Greetings from Prince Valiant

Bröndby Stadium 1990, Round of 16 in the UEFA Cup: The weather was terrible and in the first half I often literally lost my vision – not because of the heavy rain but because my long hair was constantly hanging in front of my eyes. I didn't play well in the first 45 minutes and we were 1-0 down. When I got back to the dressing room I grabbed a pair of scissors from the physio’s bag, stood in front of the mirror and cut my hair – it was a first-class bowl haircut. I didn't look terrible but it didn't do much about the result because we let in another two goals in the second half and ended up losing 3-0. You have to say, Bröndby had a really strong team. Peter Schmeichel was in goal, the team also included Kim Christofte and Bent Christensen, the coach was Morten Olsen. They knocked out Eintracht Frankfurt in the first round and only went out to AS Roma in the semi-finals – Rudi Völler scored the winner for Roma at 2-1.

The invisible third man

Hardly anybody knows it: I was selected as the third goalkeeper for Germany for the European Championship in Sweden in 1992 but I didn’t travel. Back then only two goalkeepers went to the tournament. I received a written invitation from the German Football Association and was asked to keep fit just in case. So I trained twice a week with Peter Hermann in Leverkusen. But I didn't get a training bag or other kit from the DFB although I was told to inform the DFB of my measurements. And there was no thank you letter either as I missed my holidays. And, of course, I didn't receive a bonus as the other selected players did for finishing as runners-up. Bodo Illgner was in goal for Germany in Sweden and the number two was Andreas Köpke. And I was the invisible third man…

Stepi, the uncomprehending

Our son Jérome was born on a Monday on 8 August 1994. The first Bundesliga match of the season was two weeks later so we were still in the pre-season. We trained once on that Monday and I'd taken my wife Marion to the hospital the day before. She called me on Monday afternoon to say I could come as it was time. I told our assistant coach Peter Hermann about me not coming to training and instead I'd be driving to the hospital to be there at the birth. The next day, Stepi (Dragoslav Stepanovic, ed.) took me to one side and gave me a dressing-down: "You, it's not on for you to miss a training session because of that." I said: "Coach, do me a favour but I became a father yesterday. I wanted to be at the birth of my son." Steffi responded dryly: "That's why friends and acquaintances are there." That took the biscuit for me. I thought: "Is he mad now?" Today, players miss matches to be able to be at the birth of their children all the time. Back then Stepi held it against me that I missed a training session in the pre-season."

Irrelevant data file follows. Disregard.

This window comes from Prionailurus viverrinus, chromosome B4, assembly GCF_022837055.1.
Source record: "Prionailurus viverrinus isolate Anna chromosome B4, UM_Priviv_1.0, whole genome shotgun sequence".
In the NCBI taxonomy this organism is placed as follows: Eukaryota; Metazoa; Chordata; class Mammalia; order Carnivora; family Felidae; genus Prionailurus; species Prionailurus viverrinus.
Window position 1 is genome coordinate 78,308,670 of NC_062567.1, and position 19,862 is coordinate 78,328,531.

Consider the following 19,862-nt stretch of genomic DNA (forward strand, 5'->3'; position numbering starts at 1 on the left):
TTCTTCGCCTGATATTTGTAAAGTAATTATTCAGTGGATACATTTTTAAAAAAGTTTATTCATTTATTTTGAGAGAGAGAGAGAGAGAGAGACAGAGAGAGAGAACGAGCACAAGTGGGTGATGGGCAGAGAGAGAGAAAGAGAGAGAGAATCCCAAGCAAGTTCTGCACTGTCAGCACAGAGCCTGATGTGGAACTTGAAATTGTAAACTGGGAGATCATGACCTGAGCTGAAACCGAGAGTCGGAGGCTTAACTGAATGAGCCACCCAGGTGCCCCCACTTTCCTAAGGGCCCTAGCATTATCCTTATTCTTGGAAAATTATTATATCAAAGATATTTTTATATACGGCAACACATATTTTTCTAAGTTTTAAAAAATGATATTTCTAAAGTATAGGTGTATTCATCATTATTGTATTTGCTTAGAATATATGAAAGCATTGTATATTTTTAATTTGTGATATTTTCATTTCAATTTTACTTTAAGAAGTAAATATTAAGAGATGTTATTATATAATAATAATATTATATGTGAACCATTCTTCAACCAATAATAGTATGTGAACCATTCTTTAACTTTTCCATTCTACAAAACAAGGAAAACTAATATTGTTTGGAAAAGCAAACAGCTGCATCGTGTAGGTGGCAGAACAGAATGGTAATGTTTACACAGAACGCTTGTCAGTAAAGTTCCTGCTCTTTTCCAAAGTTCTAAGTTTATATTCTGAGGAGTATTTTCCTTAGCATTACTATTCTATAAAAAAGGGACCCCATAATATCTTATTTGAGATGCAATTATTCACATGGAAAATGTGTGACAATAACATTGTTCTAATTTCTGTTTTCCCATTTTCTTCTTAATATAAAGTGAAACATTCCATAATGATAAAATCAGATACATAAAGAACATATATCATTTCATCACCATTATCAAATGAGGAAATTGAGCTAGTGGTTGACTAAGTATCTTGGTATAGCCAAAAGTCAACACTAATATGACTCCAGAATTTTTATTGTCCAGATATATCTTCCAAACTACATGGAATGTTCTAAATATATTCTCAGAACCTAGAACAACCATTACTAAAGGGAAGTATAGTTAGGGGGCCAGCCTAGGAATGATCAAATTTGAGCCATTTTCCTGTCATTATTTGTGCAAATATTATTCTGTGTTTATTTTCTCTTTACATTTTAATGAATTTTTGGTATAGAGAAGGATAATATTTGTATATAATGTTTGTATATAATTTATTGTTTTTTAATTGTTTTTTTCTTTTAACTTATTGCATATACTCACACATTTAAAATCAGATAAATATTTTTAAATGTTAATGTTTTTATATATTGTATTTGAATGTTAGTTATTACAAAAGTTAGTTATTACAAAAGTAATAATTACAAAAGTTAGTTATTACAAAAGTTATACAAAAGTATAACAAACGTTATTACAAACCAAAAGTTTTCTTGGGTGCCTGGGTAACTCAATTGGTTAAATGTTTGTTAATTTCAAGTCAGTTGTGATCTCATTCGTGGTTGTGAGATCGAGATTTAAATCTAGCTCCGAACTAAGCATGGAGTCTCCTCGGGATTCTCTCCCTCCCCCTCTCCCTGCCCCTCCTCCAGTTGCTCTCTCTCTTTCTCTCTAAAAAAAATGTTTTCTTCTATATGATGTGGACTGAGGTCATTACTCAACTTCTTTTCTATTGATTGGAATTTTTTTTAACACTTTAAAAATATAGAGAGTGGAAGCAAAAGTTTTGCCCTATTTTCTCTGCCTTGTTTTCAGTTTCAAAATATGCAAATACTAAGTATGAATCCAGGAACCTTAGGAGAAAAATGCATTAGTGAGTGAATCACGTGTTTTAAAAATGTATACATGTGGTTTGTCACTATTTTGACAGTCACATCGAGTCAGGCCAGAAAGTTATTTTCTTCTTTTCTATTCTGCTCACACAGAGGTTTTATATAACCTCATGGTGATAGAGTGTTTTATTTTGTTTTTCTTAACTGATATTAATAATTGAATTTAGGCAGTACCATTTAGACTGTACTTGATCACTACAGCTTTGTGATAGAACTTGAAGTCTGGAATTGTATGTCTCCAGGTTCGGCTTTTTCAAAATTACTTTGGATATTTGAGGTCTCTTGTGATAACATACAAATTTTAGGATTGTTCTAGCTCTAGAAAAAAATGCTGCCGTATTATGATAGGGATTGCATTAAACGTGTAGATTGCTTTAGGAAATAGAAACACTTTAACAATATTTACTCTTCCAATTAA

Burning issue

In 1994 we played away to Benfica in the quarter-finals of the European Cup Winners Cup. The Saturday before, at the derby in Cologne, I felt a bit under the weather. We flew to Lisbon on the Monday and I had a high temperature. In the hotel, Tscholli (physiotherapist Dieter Trzolek, ed.) was in the room next to mine. We even had a connecting door. Tscholli set his alarm clock at night and gave me a cold compress every hour. I don't know whether he got to sleep at all that night. I was in a delirium and was completely knackered. The next morning at light training, I dived for a ball and couldn’t get up again. I signed off with our goalkeeping coach Werner Friese and went back to bed. In the afternoon I went to the team meeting, Stepi asked me if I could play. I said: "Yes, I can play." Stepi added: "Are you sure?" – "Yes, I can play," I answered again. So I was in goal that night – the fever had gone but I don't know how I managed to survive that game. Fortunately I wasn't too busy in goal. Actually it was irresponsible of me. We drew 1-1. The next day I went to the doctor who diagnosed serious pneumonia and he gave me a sick note for the next two weeks.